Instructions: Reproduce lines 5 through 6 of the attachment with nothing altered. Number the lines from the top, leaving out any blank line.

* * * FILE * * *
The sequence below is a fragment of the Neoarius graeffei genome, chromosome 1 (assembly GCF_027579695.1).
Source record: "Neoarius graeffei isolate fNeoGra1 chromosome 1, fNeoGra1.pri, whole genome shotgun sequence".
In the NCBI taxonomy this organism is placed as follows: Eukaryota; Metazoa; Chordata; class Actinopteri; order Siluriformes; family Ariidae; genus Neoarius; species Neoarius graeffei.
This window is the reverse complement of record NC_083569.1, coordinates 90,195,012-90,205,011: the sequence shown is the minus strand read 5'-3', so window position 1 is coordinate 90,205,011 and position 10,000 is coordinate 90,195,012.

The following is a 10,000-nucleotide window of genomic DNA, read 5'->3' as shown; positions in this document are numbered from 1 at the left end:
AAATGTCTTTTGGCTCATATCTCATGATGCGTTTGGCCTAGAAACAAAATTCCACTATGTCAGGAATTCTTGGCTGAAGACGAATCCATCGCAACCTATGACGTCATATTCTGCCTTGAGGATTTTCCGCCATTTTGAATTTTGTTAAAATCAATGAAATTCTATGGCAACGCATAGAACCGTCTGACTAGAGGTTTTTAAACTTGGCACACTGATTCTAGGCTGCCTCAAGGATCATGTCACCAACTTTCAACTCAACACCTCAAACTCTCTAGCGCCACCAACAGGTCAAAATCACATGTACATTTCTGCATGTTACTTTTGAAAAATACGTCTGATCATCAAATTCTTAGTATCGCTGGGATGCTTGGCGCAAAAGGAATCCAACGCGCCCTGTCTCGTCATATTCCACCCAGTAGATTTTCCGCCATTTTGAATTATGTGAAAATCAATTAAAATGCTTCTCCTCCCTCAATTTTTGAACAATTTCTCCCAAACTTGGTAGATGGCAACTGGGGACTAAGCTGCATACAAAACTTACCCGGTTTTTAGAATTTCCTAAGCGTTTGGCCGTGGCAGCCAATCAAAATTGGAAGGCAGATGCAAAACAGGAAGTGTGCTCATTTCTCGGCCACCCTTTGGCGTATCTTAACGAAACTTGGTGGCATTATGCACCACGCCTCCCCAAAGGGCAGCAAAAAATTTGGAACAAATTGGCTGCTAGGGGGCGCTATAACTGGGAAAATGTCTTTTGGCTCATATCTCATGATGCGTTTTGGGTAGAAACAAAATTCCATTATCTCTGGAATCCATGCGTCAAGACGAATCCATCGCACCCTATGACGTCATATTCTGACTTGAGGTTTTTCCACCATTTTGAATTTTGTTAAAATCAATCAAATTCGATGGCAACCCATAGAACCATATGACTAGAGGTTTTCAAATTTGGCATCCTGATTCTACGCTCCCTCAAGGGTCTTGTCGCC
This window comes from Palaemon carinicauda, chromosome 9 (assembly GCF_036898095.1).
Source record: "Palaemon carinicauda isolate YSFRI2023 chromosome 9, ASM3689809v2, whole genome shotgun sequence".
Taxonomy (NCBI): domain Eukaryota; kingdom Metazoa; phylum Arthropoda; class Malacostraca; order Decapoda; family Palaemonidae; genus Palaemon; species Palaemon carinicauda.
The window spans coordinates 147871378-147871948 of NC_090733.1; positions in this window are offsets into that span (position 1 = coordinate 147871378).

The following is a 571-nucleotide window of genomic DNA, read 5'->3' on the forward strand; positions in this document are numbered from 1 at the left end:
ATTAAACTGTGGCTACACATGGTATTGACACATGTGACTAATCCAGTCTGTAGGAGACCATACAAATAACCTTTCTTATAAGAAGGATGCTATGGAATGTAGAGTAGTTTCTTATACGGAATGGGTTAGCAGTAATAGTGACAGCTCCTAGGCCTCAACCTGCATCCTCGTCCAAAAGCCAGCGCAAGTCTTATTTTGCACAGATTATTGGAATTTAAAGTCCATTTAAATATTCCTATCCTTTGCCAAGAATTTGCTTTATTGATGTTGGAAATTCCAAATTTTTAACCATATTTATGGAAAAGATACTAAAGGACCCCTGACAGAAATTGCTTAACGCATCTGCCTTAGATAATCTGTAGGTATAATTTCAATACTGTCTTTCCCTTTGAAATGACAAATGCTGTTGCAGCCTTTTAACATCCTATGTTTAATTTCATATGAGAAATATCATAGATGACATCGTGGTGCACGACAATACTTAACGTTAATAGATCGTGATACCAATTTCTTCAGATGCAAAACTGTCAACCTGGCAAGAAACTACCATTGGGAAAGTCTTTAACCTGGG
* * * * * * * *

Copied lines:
The following is a 10,000-nucleotide window of genomic DNA, read 5'->3' as shown; positions in this document are numbered from 1 at the left end:
AAATGTCTTTTGGCTCATATCTCATGATGCGTTTGGCCTAGAAACAAAATTCCACTATGTCAGGAATTCTTGGCTGAAGACGAATCCATCGCAACCTATGACGTCATATTCTGCCTTGAGGATTTTCCGCCATTTTGAATTTTGTTAAAATCAATGAAATTCTATGGCAACGCATAGAACCGTCTGACTAGAGGTTTTTAAACTTGGCACACTGATTCTAGGCTGCCTCAAGGATCATGTCACCAACTTTCAACTCAACACCTCAAACTCTCTAGCGCCACCAACAGGTCAAAATCACATGTACATTTCTGCATGTTACTTTTGAAAAATACGTCTGATCATCAAATTCTTAGTATCGCTGGGATGCTTGGCGCAAAAGGAATCCAACGCGCCCTGTCTCGTCATATTCCACCCAGTAGATTTTCCGCCATTTTGAATTATGTGAAAATCAATTAAAATGCTTCTCCTCCCTCAATTTTTGAACAATTTCTCCCAAACTTGGTAGATGGCAACTGGGGACTAAGCTGCATACAAAACTTACCCGGTTTTTAGAATTTCCTAAGCGTTTGGCCGTGGCAGCCAATCAAAATTGGAAGGCAGATGCAAAACAGGAAGTGTGCTCATTTCTCGGCCACCCTTTGGCGTATCTTAACGAAACTTGGTGGCATTATGCACCACGCCTCCCCAAAGGGCAGCAAAAAATTTGGAACAAATTGGCTGCTAGGGGGCGCTATAACTGGGAAAATGTCTTTTGGCTCATATCTCATGATGCGTTTTGGGTAGAAACAAAATTCCATTATCTCTGGAATCCATGCGTCAAGACGAATCCATCGCACCCTATGACGTCATATTCTGACTTGAGGTTTTTCCACCATTTTGAATTTTGTTAAAATCAATCAAATTCGATGGCAACCCATAGAACCATATGACTAGAGGTTTTCAAATTTGGCATCCTGATTCTACGCTCCCTCAAGGGTCTTGTCGCC